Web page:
Over the past few years, Canada has seen some many once-beloved stores shutter locations or shut down business for good.
As we’ve done in past years, we are keeping a watchful eye on the retail store closures and bankruptcies that affect the Canadian market.
Below you’ll find a list of all the brands and retailers that have closed stores or filed for bankruptcy in 2019.
Note: This article will be updated as more stores and brands announce filings and closures.
Gymboree filed for Chapter 11 Bankruptcy for the first time in 2017. And just when the retailer thought it had escaped trouble successfully, in January 2019 the retailer successfully filed for Chapter 11 Bankruptcy once again. Industry experts blamed the children wear brand’s demise on the fact that Gymboree Group’s own collection of brands were competing against each other. After 40 years in business, Canadians will be saying goodbye to Gymboree for good as they shutter all Canadian locations.
In February 2019, Payless ShoeSource filed for Chapter 11 Bankruptcy for the second time in two years. But this time around, instead of launching a turnaround plan, the discount shoe retailer announced that it would be closing all North American locations including 248 stores across Canada.
For shoppers, H&M’s announcement of 160 store closures across the globe came as a shock. However for those in the industry, it was a decision that had to be made. The fast fashion retailer fell victim to inventory bloating, forcing H&M to slash prices in order to move product. In 2018, the conglomerate shuttered its Cheap Monday brand. And in February the company announced that it would be shuttering locations over the span of the year. Fortunately for H&M fans, the company will continue to open stores at the same time with a net of 175 new stores — however, it’s rumoured that Torontonians might be saying goodbye to the retailer’s Bloor St. location.
In February 2019, famed Canadian retailer Hudson’s Bay announced that it would be shuttering all Home Outfitters locations — 37 stores across Canada. In the same announcement, HBC announced that it would be analyzing its Saks Off Fifth locations and shuttering a number of its stores in the U.S. While no Saks Off Fifth closures have been announced in Canada, one thing’s certain: the retail landscape is ever-changing and we never know which retailer the apocalypse will claim as its next victim.
After years of struggle and constant markdowns, it came to no surprise when Gap announced massive closures were coming to North American stores. In March 2019, the company shared that it would shutter 230 stores in the U.S. and Canada. The mall staple also announced that it would be separating from sister brand Old Navy in order to better focus on both brands.
Over the years, Victoria’s Secret has seen a decline in popularity, with publishers like Forbes declaring that the company has “lost its sexy.” In March 2019, the Victoria’s Secret announced that it would be closing 53 stores across North America, up from 30 stores closed in 2018. While it has not been announced whether the decision will affect Canadian shoppers, we can confirm that we haven’t seen the end of the brand yet. With two new CEOs, the company plans to turn business around.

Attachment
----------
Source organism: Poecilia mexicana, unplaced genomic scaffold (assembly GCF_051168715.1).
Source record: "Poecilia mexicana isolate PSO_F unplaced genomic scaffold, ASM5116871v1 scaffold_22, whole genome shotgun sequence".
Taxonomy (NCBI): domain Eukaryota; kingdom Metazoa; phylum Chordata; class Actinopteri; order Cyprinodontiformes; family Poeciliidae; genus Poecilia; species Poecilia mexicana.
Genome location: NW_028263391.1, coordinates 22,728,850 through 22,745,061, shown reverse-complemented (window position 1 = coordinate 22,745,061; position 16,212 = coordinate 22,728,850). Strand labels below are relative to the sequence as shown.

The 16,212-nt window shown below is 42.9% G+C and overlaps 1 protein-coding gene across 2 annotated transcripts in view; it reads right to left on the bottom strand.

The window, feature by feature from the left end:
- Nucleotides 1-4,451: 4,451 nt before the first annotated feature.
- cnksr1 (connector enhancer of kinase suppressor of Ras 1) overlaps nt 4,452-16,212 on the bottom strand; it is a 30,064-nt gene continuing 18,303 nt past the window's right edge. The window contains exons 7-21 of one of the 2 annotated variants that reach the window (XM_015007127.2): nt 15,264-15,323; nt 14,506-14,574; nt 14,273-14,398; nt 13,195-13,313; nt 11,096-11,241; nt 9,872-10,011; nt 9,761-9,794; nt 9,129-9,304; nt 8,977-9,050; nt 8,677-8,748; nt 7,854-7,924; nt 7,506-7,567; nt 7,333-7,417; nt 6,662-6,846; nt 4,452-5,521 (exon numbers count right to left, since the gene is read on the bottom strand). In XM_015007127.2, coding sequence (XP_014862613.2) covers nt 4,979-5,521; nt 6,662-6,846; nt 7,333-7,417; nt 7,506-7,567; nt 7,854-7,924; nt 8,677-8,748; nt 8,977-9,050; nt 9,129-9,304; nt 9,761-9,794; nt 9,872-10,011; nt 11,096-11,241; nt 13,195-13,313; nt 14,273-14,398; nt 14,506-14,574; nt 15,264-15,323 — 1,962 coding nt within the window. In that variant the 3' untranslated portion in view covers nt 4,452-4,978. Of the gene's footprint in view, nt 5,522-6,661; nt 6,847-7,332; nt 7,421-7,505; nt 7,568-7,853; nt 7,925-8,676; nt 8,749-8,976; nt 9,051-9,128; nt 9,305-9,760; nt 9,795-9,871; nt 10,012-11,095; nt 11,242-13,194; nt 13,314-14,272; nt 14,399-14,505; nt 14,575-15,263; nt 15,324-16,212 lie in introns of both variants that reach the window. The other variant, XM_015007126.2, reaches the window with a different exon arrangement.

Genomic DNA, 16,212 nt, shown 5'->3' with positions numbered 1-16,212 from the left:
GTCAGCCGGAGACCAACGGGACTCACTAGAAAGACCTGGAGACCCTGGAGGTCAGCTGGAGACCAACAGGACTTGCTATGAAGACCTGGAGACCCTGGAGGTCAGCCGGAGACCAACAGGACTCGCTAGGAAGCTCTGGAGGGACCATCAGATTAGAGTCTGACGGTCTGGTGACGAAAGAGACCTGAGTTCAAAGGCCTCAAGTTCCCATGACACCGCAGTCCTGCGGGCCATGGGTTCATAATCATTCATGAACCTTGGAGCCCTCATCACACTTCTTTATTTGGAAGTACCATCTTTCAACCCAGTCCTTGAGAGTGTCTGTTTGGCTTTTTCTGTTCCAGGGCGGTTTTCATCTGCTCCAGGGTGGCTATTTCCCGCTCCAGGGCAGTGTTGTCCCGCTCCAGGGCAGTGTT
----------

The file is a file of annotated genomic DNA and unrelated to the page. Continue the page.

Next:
In March 2019, Diesel jeans filed for bankruptcy. The company attributes the decision to falling sales, a failed turnaround, and expensive leases, as well as instances of cyber fraud and theft. But unlike other retailers and brands in similar positions, Diesel will not be shuttering stores. Instead the brand has a three year turnaround plan which includes reimagining current stores to lower operational costs and better marketing.
In March, Ontario-based Green Earth announced that it would be liquidating all 29 of its locations, offering discounts of 40-80% on all merchandise which includes candles, jewelry, and many more giftables. The company, which has been operating since 1990, felt pressure from problems similar to many stores facing problems: reduced mall traffic and growing competition. Green Earth filed a notice of intention to make a proposal under the Bankruptcy and Insolvency Act on March 4, 2019.
Though it launched in Canada with great success, the American retailer has been quietly closing stores across the country over the past few years. The most recent store closures include a number of Toronto-area locations, as well as CF Chinook Centre in Calgary. Retail Dive reports that executives at J.Crew will “continue to rationalize its footprint” and plan to close 20 J.Crew and factory stores by the end of 2019. With stores in Canada slowly disappearing, it will be interesting to see what’s ahead for the brand.
In March of 2019, premium denim brand Diesel filed for bankruptcy. The retailer attributed its decision to file to falling sales, a failed turnaround, and expensive leases, as well as instances of cyber fraud and theft. While Diesel noted that it didn’t plan on a massive shuttering of stores, in July 2019, the retailer closed one of two of its only full-price stores in Canada. Luckily for fans of Diesel, the brand is still carried in a number of department stores and also has a three-year plan to turn the business around.
Earlier in 2019, Forever 21 closed its Yonge and Dundas flagship store, which didn’t seem like a big deal considering the brand already had another location inside CF Toronto Eaton Centre. But at the end of summer, word that the Los Angeles-based fast fashion retailer was struggling started spreading. At the end of September, the retailer announced that it would be closing all 44 of its Canadian locations and exiting the country altogether.
Bookmark this page for updates on the brands and retailers that have closed stores or filed for bankruptcy in 2019.
Featured image: Instagram/@kat_mcewen
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